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  • Writer's pictureMike Gould

A giant leap for me, if not humankind

Moon and starry night

First Man

It's been difficult recently to avoid reading or hearing about the film of the moon landing, 'First Man'. So in a flagrant attempt to tap into the zeitgeist I thought it would be clever to suggest an analogy between the 1969 event and my own launch - that of my my first novel sent off into the unknown solar system known as 'literary agents'.

I'm Neil Armstrong. No, don't laugh.

But, what on earth (see what I did there?) has Neil Armstrong really got to do with me? Well, in sending the opening chapters, synopsis and letters off to prospective agents, there is every chance that like Apollo 11, or parts of it, it will be returned to me - splashing into my inbox some time in the near future. Safe, unharmed and with a tale to tell - although sadly not mine, unless it is 'Thanks, but no thanks.'

Or to continue the analogy on a more sombre note, perhaps like a failed mission or a craft that misses its target and disappears into the darkness, there will be no return. I will send out messages, 'Can you hear me Major Tom?', to a manuscript that has disappeared into a literary agent's black hole where no one can hear it scream. (I apologise in advance to any astrophysicists if I have mixed my space metaphors unscientifically).

Don't talk to me about titles

Let's ditch the literary devices for the moment. The bare facts are that I have sent the opening fifty pages or so of my fantasy novel to three agents, and that is at least a start - whatever happens. I vacillated on the title, calling it 'Procter's Choice' in two, and 'Rise of the Andahar' in the third. Clearly the latter is more of a fantasy-sounding title, but I quite like the plain, Anglo-Saxon simplicity of the other. I have spent ages (longer than it took the Mars Rover to find a landing spot) to choose a title - and I still haven't done it. Given the version of the novel I'm sending is one of many iterations perhaps I should call it 'Procter 13' - 'though given that particular Apollo mission's malfunction, perhaps not.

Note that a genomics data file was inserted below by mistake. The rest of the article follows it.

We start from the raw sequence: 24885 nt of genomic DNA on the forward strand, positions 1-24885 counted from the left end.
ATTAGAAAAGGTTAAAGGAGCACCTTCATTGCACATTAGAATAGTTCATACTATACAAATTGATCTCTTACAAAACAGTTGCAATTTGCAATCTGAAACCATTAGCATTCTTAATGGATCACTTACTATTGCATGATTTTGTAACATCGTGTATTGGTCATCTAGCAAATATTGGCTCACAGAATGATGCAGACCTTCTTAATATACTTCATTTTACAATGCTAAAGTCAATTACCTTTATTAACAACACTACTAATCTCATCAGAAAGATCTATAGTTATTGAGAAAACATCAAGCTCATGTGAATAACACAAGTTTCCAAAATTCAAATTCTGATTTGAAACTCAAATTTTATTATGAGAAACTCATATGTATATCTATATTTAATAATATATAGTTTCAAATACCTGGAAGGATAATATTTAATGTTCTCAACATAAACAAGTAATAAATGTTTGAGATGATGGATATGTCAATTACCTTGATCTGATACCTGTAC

The new frontier

It feels like a sort of achievement to get this far, but perhaps rather than a real moon landing, this was more like all the virtual steps and simulated attempts that preceded the real thing. Maybe my novel is the preparation for the real thing, yet to be written - the giant leap still to be made. Somewhere, there is another virgin moon, its dusty surface untouched by print - waiting quietly for the clatter of my laptop keys to spatter words across its lunar landscape. A new piece of writing always has the promise of the yet-to-be-discovered, a space where for a moment everything and anything is possible, an uninhabited panorama where everyday gravity is yet to drag you down.

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